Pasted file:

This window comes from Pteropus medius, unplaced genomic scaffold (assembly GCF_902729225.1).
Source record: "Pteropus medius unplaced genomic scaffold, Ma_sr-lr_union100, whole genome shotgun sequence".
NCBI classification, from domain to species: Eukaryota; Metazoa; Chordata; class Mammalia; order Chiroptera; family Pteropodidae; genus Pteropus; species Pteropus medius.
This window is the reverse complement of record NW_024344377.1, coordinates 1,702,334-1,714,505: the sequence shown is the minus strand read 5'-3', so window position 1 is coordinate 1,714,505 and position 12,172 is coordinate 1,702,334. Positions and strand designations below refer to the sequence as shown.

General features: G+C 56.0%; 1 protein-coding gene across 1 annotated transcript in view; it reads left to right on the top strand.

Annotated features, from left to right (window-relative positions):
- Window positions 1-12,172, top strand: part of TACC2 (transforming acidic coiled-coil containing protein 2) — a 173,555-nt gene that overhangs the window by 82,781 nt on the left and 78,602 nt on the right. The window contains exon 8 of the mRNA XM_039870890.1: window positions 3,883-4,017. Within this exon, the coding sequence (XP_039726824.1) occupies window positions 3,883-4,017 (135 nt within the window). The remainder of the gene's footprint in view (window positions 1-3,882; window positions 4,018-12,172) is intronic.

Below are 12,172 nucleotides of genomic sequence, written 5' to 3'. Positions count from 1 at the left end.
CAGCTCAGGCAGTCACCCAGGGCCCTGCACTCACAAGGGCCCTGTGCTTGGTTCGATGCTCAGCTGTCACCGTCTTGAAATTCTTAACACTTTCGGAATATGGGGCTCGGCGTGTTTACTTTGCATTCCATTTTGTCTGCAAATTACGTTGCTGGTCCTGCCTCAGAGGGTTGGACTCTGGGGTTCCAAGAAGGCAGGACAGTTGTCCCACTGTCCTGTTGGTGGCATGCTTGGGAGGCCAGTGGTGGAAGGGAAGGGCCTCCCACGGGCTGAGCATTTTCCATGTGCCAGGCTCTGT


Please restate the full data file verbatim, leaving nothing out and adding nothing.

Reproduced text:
This window comes from Pteropus medius, unplaced genomic scaffold (assembly GCF_902729225.1).
Source record: "Pteropus medius unplaced genomic scaffold, Ma_sr-lr_union100, whole genome shotgun sequence".
NCBI classification, from domain to species: Eukaryota; Metazoa; Chordata; class Mammalia; order Chiroptera; family Pteropodidae; genus Pteropus; species Pteropus medius.
This window is the reverse complement of record NW_024344377.1, coordinates 1,702,334-1,714,505: the sequence shown is the minus strand read 5'-3', so window position 1 is coordinate 1,714,505 and position 12,172 is coordinate 1,702,334. Positions and strand designations below refer to the sequence as shown.

General features: G+C 56.0%; 1 protein-coding gene across 1 annotated transcript in view; it reads left to right on the top strand.

Annotated features, from left to right (window-relative positions):
- Window positions 1-12,172, top strand: part of TACC2 (transforming acidic coiled-coil containing protein 2) — a 173,555-nt gene that overhangs the window by 82,781 nt on the left and 78,602 nt on the right. The window contains exon 8 of the mRNA XM_039870890.1: window positions 3,883-4,017. Within this exon, the coding sequence (XP_039726824.1) occupies window positions 3,883-4,017 (135 nt within the window). The remainder of the gene's footprint in view (window positions 1-3,882; window positions 4,018-12,172) is intronic.

Below are 12,172 nucleotides of genomic sequence, written 5' to 3'. Positions count from 1 at the left end.
CAGCTCAGGCAGTCACCCAGGGCCCTGCACTCACAAGGGCCCTGTGCTTGGTTCGATGCTCAGCTGTCACCGTCTTGAAATTCTTAACACTTTCGGAATATGGGGCTCGGCGTGTTTACTTTGCATTCCATTTTGTCTGCAAATTACGTTGCTGGTCCTGCCTCAGAGGGTTGGACTCTGGGGTTCCAAGAAGGCAGGACAGTTGTCCCACTGTCCTGTTGGTGGCATGCTTGGGAGGCCAGTGGTGGAAGGGAAGGGCCTCCCACGGGCTGAGCATTTTCCATGTGCCAGGCTCTGT